Few are likely to mistake New York City Mayor Bill de Blasio for the fount of political wisdom. Even those few must have been astonished by his response to the first of the two incidents in his city on September 17, 2016. In his mode of political correctness, he said that the explosion on that day of a device in the Chelsea section of New York that injured 29 people and caused extensive damage, was an “intentional act.” He refused to acknowledge that the device was a bomb by an Islamist terrorist. One could draw the conclusion that it was really a Chinese firecracker that a joker used to intensify the usual cacophony on 23rd Street in New York on a Saturday evening.
Even for the politically correct it is now clear the various attacks or attempted attacks in two days, two in New York, one in Seaside Park in New Jersey, one in Elizabeth, NJ, were perpetrated by individuals linked to or influenced by Radical Islam. Fortunately, no one was killed in the explosions in New York and elsewhere, but the life of the city, its transit system, and its economy have been affected, if only temporally. In addition, the financial cost is high since, along with the physical damage, 1,000 additional NY State Police officers and National Guard troops are being deployed to patrol bus terminals, airports, and subway stations in New York.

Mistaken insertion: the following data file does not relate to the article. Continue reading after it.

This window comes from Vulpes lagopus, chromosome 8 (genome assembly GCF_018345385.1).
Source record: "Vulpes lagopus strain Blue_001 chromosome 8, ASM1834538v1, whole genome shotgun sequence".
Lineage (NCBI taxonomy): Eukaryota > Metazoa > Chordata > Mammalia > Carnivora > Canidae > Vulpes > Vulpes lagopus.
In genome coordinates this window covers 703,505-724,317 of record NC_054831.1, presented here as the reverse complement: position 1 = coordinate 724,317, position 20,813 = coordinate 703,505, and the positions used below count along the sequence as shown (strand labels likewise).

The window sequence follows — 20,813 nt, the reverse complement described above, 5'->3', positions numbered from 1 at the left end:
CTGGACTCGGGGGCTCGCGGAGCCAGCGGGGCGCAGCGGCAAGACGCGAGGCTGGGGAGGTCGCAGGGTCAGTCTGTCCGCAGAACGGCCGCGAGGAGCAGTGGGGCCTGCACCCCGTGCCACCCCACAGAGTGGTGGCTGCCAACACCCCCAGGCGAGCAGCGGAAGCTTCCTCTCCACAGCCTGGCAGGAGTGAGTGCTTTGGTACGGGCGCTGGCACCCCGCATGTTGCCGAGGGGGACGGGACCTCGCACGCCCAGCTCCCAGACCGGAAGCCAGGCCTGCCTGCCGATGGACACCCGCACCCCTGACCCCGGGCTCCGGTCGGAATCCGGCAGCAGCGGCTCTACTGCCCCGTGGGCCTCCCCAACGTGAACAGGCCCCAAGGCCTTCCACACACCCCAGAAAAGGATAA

It is ironic that the major explosion took place a few days before the 71st annual meeting in New York of the United Nations General Assembly beginning on September 19, 2016. The U.S. as host country is responsible for the security of the thousands of dignitaries who are attending the meeting, little more than a mile away from the scene of the explosion at 23rd Street.